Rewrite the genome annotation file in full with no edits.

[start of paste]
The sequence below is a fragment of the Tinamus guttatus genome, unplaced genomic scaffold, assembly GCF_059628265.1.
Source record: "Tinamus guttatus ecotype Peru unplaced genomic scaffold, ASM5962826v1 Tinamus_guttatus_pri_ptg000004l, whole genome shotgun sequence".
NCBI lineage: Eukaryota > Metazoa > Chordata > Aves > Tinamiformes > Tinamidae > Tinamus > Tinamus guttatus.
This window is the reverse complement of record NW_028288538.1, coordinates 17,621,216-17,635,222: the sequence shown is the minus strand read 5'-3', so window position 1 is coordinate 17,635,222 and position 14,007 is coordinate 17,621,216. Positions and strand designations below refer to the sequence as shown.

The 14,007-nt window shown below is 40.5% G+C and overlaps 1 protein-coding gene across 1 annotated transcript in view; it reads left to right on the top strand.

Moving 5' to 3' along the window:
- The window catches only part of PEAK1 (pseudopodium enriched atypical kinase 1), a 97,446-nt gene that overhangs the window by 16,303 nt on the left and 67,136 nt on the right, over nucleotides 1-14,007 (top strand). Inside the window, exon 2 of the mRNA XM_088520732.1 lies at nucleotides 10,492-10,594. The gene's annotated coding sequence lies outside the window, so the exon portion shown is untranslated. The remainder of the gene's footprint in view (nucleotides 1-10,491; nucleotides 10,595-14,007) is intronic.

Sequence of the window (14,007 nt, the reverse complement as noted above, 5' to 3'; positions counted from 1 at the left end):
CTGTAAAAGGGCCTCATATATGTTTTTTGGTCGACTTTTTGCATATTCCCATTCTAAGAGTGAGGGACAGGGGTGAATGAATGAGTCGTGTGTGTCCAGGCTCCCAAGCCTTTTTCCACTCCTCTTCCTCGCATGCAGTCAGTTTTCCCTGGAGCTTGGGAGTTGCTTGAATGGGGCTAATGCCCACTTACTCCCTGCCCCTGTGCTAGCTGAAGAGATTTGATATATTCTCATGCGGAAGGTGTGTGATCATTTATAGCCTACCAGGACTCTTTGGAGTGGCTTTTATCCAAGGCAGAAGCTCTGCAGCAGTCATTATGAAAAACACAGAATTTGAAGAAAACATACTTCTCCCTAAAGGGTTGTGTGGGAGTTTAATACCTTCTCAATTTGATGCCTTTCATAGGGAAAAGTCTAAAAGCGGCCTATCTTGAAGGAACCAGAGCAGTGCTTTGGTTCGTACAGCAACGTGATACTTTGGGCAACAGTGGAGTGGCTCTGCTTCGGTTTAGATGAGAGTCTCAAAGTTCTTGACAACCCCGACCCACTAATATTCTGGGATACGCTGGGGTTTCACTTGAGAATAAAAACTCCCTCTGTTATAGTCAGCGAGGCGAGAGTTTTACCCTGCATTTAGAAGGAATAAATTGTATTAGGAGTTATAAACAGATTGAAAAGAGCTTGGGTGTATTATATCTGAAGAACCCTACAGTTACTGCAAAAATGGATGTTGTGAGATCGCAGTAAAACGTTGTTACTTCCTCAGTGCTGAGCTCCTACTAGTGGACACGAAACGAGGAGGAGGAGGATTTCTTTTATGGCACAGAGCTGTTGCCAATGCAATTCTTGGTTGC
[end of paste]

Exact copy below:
The sequence below is a fragment of the Tinamus guttatus genome, unplaced genomic scaffold, assembly GCF_059628265.1.
Source record: "Tinamus guttatus ecotype Peru unplaced genomic scaffold, ASM5962826v1 Tinamus_guttatus_pri_ptg000004l, whole genome shotgun sequence".
NCBI lineage: Eukaryota > Metazoa > Chordata > Aves > Tinamiformes > Tinamidae > Tinamus > Tinamus guttatus.
This window is the reverse complement of record NW_028288538.1, coordinates 17,621,216-17,635,222: the sequence shown is the minus strand read 5'-3', so window position 1 is coordinate 17,635,222 and position 14,007 is coordinate 17,621,216. Positions and strand designations below refer to the sequence as shown.

The 14,007-nt window shown below is 40.5% G+C and overlaps 1 protein-coding gene across 1 annotated transcript in view; it reads left to right on the top strand.

Moving 5' to 3' along the window:
- The window catches only part of PEAK1 (pseudopodium enriched atypical kinase 1), a 97,446-nt gene that overhangs the window by 16,303 nt on the left and 67,136 nt on the right, over nucleotides 1-14,007 (top strand). Inside the window, exon 2 of the mRNA XM_088520732.1 lies at nucleotides 10,492-10,594. The gene's annotated coding sequence lies outside the window, so the exon portion shown is untranslated. The remainder of the gene's footprint in view (nucleotides 1-10,491; nucleotides 10,595-14,007) is intronic.

Sequence of the window (14,007 nt, the reverse complement as noted above, 5' to 3'; positions counted from 1 at the left end):
CTGTAAAAGGGCCTCATATATGTTTTTTGGTCGACTTTTTGCATATTCCCATTCTAAGAGTGAGGGACAGGGGTGAATGAATGAGTCGTGTGTGTCCAGGCTCCCAAGCCTTTTTCCACTCCTCTTCCTCGCATGCAGTCAGTTTTCCCTGGAGCTTGGGAGTTGCTTGAATGGGGCTAATGCCCACTTACTCCCTGCCCCTGTGCTAGCTGAAGAGATTTGATATATTCTCATGCGGAAGGTGTGTGATCATTTATAGCCTACCAGGACTCTTTGGAGTGGCTTTTATCCAAGGCAGAAGCTCTGCAGCAGTCATTATGAAAAACACAGAATTTGAAGAAAACATACTTCTCCCTAAAGGGTTGTGTGGGAGTTTAATACCTTCTCAATTTGATGCCTTTCATAGGGAAAAGTCTAAAAGCGGCCTATCTTGAAGGAACCAGAGCAGTGCTTTGGTTCGTACAGCAACGTGATACTTTGGGCAACAGTGGAGTGGCTCTGCTTCGGTTTAGATGAGAGTCTCAAAGTTCTTGACAACCCCGACCCACTAATATTCTGGGATACGCTGGGGTTTCACTTGAGAATAAAAACTCCCTCTGTTATAGTCAGCGAGGCGAGAGTTTTACCCTGCATTTAGAAGGAATAAATTGTATTAGGAGTTATAAACAGATTGAAAAGAGCTTGGGTGTATTATATCTGAAGAACCCTACAGTTACTGCAAAAATGGATGTTGTGAGATCGCAGTAAAACGTTGTTACTTCCTCAGTGCTGAGCTCCTACTAGTGGACACGAAACGAGGAGGAGGAGGATTTCTTTTATGGCACAGAGCTGTTGCCAATGCAATTCTTGGTTGC